You can say this for 2011: There's never been a year quite like it.
Dangerous summer heat waves scorched the Midwest and East with record-high temperatures, causing at least 64 deaths. An unprecedented drought in Texas forced the government to declare the entire state a natural disaster area. Intense rainfall and snowmelt caused record flooding of the Mississippi River across the Midwest and South. Sea level is rising faster along the East Coast than it has for at least 2,000 years. Arctic sea ice fell to the lowest extent on record in July, with virtually no ice found off Alaska.
All this follows a slew of other climate-change related disasters (floods, blizzards, tornadoes) that have cost hundreds of lives, caused billions of dollars in damage and left some wondering: What's going on?
The unmistakable answer is clear: Climate change is no longer an abstract problem; climate change is here now; its effects are spinning out every single day across the planet. The impacts are wide-ranging, and increasingly they're intruding upon all aspects of our lives -- from increasing extreme weather events to rising sea levels that threaten densely populated coasts to the increasing instability of food and water supplies to our suffering health. According to the World Health Organization, hundreds of thousands of people are already dying from climate-related deaths each year.
And it isn't just people that are being hurt. Millions of species around the globe are seeing their world dramatically altered for the worse.
Polar bears and their cubs are dying because they're being forced to swim grueling distances across open water when there's no sea ice to be found. Mountain species like the pika in the American West are being driven extinct at lower elevations by rising temperatures. Coral reefs worldwide and oysters and mussels along the West Coast are growing weaker as they're exposed to more acidic waters due to the ocean's absorption of human-made carbon dioxide.
A comprehensive new study found that the impacts of climate change are being felt among all groups of animals and plants all around the globe, and that if anything, the harmful effects of climate change exceed predictions. This study forecast that one in 10 species could face extinction by 2100 if climate change continues at the current pace.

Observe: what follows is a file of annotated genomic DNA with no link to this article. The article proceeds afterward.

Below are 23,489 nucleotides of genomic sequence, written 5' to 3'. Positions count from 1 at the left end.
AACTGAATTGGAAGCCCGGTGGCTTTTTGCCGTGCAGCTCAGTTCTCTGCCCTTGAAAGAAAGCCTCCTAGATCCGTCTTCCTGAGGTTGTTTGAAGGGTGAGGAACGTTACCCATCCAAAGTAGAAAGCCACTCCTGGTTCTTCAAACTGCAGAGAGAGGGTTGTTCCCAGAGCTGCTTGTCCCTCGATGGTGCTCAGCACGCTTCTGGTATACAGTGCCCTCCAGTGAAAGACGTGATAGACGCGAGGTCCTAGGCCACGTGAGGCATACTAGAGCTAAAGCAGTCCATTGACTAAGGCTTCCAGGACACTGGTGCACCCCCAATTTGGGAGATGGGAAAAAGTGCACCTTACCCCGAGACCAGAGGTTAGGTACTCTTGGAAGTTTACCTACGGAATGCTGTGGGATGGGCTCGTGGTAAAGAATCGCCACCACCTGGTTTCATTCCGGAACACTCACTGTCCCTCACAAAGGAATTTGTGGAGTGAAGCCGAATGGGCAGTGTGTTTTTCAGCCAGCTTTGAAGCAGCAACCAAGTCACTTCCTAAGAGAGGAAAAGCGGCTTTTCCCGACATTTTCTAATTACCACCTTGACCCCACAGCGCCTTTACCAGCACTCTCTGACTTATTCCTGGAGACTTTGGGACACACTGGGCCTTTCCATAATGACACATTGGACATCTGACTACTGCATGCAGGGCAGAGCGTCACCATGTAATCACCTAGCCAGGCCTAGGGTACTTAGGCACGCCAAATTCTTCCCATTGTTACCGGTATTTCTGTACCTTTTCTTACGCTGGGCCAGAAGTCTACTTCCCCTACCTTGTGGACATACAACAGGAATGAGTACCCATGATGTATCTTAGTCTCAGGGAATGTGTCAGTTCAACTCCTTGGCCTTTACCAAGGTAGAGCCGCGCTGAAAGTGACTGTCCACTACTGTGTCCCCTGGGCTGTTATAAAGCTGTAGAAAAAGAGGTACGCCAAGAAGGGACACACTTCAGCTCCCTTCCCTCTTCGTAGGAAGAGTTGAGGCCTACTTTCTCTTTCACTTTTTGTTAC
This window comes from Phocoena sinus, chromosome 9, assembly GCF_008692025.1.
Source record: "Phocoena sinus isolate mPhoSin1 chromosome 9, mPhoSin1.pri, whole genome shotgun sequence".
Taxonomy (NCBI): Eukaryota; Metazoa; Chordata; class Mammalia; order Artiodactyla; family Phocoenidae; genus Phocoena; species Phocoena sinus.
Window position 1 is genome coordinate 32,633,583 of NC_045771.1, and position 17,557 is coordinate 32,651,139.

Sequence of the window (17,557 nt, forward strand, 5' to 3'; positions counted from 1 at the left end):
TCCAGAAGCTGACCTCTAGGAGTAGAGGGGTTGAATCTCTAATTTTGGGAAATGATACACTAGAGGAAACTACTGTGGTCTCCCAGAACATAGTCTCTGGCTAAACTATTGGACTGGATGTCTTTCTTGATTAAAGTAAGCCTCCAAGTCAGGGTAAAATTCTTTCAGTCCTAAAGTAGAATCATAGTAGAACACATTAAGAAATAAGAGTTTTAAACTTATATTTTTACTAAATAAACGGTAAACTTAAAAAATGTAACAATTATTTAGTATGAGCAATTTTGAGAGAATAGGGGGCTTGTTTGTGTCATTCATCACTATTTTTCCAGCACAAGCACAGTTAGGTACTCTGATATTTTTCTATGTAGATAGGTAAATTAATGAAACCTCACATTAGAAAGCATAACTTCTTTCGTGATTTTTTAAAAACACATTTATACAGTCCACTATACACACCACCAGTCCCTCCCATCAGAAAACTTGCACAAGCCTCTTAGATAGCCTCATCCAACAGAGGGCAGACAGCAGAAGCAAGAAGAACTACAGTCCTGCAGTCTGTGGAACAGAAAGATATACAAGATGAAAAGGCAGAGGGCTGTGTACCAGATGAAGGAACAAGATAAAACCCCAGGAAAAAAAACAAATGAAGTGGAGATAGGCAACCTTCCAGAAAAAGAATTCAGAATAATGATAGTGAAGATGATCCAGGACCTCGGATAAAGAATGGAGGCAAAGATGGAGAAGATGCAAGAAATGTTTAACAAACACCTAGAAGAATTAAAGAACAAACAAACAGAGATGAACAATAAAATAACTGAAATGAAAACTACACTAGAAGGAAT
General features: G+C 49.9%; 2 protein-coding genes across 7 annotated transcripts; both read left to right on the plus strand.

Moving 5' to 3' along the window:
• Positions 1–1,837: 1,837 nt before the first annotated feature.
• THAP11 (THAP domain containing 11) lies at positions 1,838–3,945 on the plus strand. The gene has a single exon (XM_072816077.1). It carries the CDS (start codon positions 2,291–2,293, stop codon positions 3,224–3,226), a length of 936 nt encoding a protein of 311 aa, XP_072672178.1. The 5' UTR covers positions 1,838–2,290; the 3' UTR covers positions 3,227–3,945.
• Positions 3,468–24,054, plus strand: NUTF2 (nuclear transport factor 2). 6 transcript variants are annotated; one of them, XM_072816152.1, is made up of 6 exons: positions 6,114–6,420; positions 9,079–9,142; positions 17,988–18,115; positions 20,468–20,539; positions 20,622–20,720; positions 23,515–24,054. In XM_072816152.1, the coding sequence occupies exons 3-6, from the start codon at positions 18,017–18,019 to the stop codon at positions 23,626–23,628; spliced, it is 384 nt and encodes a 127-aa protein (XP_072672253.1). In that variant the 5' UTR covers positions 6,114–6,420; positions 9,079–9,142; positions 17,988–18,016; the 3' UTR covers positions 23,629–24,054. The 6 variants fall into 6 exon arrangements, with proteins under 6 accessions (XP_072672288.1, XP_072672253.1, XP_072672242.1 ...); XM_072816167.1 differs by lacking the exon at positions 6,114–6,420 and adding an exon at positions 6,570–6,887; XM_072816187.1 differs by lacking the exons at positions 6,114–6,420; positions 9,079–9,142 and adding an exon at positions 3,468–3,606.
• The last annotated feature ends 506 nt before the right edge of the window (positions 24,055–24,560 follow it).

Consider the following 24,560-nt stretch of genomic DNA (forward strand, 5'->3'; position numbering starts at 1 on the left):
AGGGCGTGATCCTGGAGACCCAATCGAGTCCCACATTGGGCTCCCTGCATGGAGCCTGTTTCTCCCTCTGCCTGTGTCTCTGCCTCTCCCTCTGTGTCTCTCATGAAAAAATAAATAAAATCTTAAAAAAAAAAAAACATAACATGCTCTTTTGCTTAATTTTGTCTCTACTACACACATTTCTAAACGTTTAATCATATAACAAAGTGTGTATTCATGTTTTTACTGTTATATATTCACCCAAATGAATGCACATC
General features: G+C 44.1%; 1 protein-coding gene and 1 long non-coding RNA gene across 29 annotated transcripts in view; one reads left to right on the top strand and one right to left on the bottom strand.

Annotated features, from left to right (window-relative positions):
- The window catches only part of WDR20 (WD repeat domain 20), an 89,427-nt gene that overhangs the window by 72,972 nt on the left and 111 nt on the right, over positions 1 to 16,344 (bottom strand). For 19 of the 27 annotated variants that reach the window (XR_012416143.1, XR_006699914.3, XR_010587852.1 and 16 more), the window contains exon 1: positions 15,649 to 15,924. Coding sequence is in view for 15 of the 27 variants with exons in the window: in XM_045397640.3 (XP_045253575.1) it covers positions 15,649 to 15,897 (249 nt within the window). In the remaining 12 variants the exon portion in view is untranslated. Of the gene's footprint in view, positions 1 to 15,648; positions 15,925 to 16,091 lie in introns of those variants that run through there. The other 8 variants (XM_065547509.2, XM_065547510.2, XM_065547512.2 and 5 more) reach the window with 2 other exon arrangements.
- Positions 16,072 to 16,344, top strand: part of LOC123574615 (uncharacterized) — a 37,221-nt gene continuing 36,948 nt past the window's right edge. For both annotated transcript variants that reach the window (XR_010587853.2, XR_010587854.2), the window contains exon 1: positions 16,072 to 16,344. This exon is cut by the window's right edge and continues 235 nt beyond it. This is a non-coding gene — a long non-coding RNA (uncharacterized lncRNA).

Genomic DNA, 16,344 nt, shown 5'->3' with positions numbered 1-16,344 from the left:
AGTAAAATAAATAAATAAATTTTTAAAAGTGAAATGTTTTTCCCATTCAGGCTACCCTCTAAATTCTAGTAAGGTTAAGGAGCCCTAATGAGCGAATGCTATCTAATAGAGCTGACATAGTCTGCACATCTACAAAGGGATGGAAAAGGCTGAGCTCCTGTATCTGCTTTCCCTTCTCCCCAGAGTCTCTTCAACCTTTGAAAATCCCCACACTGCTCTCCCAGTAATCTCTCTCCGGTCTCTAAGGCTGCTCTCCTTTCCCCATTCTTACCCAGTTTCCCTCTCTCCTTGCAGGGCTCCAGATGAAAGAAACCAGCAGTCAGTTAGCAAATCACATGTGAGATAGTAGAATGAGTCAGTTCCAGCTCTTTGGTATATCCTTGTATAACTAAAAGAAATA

Put simply, climate change poses the greatest threat in human history to the natural systems that sustain life on Earth, and the crisis is only deepening. The decade from 2000 to 2010 was the warmest on record, and 2005 and 2010 tied for the hottest years on record. So far, 2011 is shaping up for more of the same.
As alarming as the situation is, it doesn't have to be this way. We have the tools to create a different climate future. We already know what to do: reduce our burning of dangerous, dirty fossil fuels and increase energy efficiency. We have the technology and know-how needed to power a clean-energy transformation. And we have the levers to spur action, foremost among them the tried and true Clean Air Act, which has cost-effectively and efficiently reduced air pollutants and protected public health for four decades.
As the daily toll of climate change mounts, it's time to embrace the reality that the United States can wait no longer for meaningful action. Climate change is happening now, we are causing it, and the costs of inaction -- to us, to plants and animals, to the physical world that we depend on -- are too steep to ignore and pass to the coming generations.
Follow Kassie Siegel on Twitter: www.twitter.com/CBD_Climate